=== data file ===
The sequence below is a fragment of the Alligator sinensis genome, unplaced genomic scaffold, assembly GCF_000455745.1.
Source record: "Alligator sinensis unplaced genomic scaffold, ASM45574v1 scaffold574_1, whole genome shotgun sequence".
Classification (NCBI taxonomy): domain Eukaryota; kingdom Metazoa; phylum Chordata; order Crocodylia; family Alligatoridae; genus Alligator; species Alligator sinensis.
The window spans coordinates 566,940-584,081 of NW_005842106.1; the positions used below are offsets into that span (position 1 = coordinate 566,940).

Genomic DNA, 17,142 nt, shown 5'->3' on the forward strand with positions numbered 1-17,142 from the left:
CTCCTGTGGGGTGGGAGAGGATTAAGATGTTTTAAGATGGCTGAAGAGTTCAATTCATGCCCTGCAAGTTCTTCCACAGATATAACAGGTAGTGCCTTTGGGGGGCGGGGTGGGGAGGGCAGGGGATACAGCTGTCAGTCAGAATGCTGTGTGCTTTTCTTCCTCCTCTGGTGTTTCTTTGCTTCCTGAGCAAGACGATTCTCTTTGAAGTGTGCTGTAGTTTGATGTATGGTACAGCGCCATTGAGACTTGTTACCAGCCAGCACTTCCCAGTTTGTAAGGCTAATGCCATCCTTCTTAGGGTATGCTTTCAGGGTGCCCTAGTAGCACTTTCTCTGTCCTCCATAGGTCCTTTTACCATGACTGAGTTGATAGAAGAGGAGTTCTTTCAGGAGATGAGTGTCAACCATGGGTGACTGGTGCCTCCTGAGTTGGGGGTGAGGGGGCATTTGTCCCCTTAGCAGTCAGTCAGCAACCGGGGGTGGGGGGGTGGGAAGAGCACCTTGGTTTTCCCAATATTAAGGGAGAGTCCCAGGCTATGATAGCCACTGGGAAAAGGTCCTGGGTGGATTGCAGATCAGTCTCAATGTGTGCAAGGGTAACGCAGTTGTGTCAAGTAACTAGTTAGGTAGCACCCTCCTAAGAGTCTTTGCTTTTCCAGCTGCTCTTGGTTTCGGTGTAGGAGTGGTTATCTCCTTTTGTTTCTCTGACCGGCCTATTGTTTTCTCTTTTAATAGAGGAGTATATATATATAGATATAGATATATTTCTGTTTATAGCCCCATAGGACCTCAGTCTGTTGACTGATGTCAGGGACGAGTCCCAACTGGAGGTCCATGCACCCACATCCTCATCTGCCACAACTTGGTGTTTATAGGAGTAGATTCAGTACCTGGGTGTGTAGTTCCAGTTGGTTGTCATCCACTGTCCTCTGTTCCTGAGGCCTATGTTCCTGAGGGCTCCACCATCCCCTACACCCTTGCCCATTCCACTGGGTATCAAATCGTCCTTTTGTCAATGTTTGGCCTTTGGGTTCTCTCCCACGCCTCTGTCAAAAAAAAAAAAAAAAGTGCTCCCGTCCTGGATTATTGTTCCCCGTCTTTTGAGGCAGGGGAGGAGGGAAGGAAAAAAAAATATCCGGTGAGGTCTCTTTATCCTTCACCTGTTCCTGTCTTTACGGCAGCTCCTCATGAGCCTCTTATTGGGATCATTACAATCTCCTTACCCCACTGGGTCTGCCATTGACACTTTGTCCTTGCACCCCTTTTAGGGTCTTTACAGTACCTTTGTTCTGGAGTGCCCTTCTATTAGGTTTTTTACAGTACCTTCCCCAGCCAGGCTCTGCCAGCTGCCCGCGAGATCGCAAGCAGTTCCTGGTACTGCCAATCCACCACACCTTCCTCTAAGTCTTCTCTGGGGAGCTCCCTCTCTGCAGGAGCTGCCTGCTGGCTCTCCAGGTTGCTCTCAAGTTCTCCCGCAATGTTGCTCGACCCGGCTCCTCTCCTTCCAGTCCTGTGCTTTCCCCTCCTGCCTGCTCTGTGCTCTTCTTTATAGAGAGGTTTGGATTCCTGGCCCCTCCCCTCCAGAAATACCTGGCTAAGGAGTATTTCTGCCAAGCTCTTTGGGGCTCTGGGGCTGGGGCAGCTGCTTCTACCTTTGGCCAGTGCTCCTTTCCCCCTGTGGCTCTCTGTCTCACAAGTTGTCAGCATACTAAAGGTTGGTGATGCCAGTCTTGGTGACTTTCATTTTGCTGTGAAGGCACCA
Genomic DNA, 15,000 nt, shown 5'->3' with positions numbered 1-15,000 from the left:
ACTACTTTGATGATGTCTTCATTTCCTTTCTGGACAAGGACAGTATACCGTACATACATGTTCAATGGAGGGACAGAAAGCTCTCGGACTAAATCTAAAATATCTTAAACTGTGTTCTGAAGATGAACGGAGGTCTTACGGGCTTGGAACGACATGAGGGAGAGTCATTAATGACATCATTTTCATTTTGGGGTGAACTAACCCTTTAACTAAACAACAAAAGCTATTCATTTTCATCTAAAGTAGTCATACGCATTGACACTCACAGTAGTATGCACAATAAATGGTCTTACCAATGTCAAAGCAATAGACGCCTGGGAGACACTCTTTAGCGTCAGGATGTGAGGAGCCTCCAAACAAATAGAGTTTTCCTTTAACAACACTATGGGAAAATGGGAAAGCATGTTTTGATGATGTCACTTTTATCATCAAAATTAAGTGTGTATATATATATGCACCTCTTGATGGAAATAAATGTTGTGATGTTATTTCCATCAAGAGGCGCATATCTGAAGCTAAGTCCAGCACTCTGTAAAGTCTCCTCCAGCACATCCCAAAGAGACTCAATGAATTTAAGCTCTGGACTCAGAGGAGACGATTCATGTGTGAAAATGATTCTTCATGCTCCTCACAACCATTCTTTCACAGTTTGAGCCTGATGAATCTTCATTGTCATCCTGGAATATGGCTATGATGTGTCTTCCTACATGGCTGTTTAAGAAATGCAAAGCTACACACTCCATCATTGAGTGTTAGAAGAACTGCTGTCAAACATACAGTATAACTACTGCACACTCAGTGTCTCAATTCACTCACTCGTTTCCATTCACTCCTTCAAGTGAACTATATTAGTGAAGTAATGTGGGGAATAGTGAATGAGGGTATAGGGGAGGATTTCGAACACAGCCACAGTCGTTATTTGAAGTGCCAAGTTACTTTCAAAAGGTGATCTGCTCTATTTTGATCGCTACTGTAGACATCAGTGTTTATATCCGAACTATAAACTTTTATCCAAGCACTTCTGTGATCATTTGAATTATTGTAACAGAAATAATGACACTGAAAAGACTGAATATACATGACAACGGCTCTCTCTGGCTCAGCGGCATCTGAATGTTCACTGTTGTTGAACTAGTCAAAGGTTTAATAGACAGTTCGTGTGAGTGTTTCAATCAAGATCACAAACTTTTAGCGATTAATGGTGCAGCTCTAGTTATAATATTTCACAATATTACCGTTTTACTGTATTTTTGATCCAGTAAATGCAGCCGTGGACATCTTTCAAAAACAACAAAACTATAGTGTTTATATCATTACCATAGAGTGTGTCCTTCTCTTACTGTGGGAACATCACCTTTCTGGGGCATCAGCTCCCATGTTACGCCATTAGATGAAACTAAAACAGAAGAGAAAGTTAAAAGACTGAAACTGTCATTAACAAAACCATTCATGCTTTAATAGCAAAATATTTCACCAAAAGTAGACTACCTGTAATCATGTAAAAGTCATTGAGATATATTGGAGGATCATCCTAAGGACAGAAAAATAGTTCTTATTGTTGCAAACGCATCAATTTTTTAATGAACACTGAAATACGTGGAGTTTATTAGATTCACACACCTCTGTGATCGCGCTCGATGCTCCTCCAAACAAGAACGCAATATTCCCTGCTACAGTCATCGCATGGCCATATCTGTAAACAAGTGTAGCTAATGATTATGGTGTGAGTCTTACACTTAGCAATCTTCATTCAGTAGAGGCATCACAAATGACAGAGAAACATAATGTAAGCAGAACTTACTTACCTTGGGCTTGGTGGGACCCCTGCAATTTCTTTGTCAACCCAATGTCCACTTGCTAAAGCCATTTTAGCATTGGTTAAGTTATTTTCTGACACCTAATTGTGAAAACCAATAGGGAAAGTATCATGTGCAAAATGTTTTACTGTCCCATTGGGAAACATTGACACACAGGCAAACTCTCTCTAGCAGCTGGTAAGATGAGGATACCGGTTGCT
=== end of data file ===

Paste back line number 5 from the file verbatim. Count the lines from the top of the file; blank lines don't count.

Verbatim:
Genomic DNA, 17,142 nt, shown 5'->3' on the forward strand with positions numbered 1-17,142 from the left: